Overfeeding Polyunsaturated and Saturated Fat Causes Distinct Effects on Liver and Visceral Fat Accumulation in Humans

Fredrik Rosqvist; David Iggman; Joel Kullberg; Jonathan Cedernaes; Hans-Erik Johansson; Anders Larsson; Lars Johansson; Håkan Ahlström; Peter Arner; Ingrid Dahlman; and Ulf Risérus


Diabetes. 2014;63(7):2356-2368. 

In This Article

Research Design and Methods


Healthy, normal-weight men and women were recruited by local advertising. Inclusion criteria were age 20–38 years, BMI 18–27 kg/m2, and absence of diabetes and liver disease. Exclusion criteria included abnormal clinical chemistry, alcohol or drug abuse, pregnancy, lactation, claustrophobia, intolerance to gluten, egg, or milk protein, use of drugs influencing energy metabolism, use of n-3 supplements, and regular heavy exercise (>3 h/week). Subjects were instructed to maintain their habitual diet and physical activity level throughout the study. Subjects were fasted for 12 h before measurements and discouraged from physical exercise or alcohol intake 48 h before measurements.

Study Design

The LIPOGAIN study was a 7-week, double-blind, randomized, controlled trial with parallel group design in free-living subjects. The study was carried out from August through December 2011 at the Uppsala University Hospital, Uppsala, Sweden. Subjects were randomized by drawing lots, with a fixed block size of 4 and allocation ratio 1:1. Subjects were stratified by sex and were unaware of the block size. The allocation sequence was only known by one of the researchers (F.R.) but concealed from all other investigators and participants. Double-blinding was ensured by labeling, and the code was concealed from all investigators until the study was finalized.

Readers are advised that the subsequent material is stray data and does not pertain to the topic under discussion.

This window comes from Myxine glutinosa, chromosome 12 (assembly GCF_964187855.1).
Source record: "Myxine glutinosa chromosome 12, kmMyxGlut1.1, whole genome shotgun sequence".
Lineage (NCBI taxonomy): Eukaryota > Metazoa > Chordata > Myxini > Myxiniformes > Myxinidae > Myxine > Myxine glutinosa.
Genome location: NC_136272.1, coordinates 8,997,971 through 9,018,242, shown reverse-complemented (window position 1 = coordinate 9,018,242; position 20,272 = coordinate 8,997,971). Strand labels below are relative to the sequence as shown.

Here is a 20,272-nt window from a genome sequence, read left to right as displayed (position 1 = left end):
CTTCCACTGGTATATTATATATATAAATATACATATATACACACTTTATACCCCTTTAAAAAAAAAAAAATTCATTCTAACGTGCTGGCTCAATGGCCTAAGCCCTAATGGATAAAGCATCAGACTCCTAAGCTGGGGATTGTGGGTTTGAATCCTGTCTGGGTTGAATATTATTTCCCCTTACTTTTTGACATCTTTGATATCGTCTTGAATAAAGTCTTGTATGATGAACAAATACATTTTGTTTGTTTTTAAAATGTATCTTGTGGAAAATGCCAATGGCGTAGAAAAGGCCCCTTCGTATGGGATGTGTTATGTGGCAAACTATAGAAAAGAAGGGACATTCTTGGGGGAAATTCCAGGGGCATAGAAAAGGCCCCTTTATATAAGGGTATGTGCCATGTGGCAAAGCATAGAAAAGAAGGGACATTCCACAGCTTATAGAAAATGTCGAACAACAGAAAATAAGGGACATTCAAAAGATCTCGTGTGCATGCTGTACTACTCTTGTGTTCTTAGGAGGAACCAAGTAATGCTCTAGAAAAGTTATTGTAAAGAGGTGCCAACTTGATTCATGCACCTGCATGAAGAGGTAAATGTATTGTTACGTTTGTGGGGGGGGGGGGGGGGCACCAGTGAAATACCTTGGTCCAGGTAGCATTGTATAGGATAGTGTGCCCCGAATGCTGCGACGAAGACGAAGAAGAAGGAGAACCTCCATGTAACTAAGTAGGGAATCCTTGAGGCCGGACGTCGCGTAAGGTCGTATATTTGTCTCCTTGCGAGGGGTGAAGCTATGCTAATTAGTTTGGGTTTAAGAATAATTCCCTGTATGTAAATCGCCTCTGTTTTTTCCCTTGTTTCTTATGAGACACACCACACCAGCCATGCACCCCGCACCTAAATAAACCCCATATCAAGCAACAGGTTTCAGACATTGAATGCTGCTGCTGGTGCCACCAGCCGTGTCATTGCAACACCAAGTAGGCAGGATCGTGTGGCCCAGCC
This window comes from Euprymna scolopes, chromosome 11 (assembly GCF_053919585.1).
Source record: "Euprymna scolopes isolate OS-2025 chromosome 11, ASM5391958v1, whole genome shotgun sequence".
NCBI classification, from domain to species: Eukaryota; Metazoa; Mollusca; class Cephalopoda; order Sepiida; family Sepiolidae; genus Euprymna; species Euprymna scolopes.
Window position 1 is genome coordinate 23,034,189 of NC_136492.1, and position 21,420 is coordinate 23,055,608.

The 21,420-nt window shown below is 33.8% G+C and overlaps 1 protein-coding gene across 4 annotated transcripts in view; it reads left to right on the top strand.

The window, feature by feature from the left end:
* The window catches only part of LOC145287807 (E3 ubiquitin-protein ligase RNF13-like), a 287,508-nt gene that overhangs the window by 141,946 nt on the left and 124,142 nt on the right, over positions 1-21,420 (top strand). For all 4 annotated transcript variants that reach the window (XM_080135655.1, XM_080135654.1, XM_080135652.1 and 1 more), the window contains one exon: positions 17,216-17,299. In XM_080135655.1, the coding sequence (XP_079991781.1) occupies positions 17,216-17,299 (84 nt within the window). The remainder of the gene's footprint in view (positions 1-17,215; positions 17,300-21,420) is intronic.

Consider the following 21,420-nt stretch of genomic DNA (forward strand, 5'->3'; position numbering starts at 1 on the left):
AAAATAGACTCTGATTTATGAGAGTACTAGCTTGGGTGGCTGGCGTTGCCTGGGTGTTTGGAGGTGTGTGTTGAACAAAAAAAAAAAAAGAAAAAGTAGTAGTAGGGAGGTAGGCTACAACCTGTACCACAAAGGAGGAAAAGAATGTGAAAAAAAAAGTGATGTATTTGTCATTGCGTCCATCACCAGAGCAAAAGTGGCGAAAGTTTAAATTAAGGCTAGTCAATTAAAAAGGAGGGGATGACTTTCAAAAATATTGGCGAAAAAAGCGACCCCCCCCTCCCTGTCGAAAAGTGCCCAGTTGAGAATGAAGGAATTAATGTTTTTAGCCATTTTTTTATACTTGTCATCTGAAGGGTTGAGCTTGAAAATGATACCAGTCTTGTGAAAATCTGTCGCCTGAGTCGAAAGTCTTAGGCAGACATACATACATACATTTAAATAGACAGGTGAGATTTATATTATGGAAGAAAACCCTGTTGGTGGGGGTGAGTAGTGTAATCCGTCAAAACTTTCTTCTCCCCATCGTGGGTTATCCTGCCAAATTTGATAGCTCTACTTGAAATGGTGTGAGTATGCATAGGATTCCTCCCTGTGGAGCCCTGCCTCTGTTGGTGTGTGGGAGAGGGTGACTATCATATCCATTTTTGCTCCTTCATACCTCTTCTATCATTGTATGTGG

Dietary Intervention

Forty-one participants were randomized to eat muffins containing either sunflower oil (high in the major dietary PUFA linoleic acid, 18:2 n-6) or palm oil (high in the major SFA palmitic acid, 16:0). Both oils were refined. Body weight was measured, and muffins were provided to participants weekly at the clinic. Muffins were baked in large batches under standardized conditions in a metabolic kitchen at Uppsala University. Muffins were added to the habitual diet, and the amount was individually adjusted to achieve a 3% weight gain. The amount of muffins consumed per day was individually adjusted weekly (i.e., altered by ±1 muffin/day depending on the rate of weight gain of the individual). Subjects were allowed to eat the muffins anytime during the day. Except for fat quality, the muffins were identical with regard to energy, fat, protein, carbohydrate, and cholesterol content, as well as taste and structure. The composition of the muffins provided 51% of energy from fat, 5% from protein, and 44% from carbohydrates. The sugar to starch ratio was 55:45. We chose palm oil as the source of SFA for several reasons; it is particularly high in palmitic acid and low in linoleic acid and is widely used in various foods globally. Sunflower oil was chosen as the source of PUFA because it is high in linoleic acid (the major PUFA in Western diet) but low in palmitic acid. Both oils were devoid of cholesterol and n-3 PUFAs, thus avoiding potential confounding of these nutrients.

Outcome Measures

The primary outcome of this study was liver fat content (determined by magnetic resonance imaging [MRI]). Secondary outcomes included other body fat depots (MRI and Bod Pod; COSMED, Fridolfing, Germany), total body fat (MRI and Bod Pod), and lean tissue (MRI and Bod Pod). All outcome measures were measured at two time points: at baseline and at the end of the intervention. MRI was the primary assessment method.

Assessments of Liver Fat, Pancreatic Fat, and Body Composition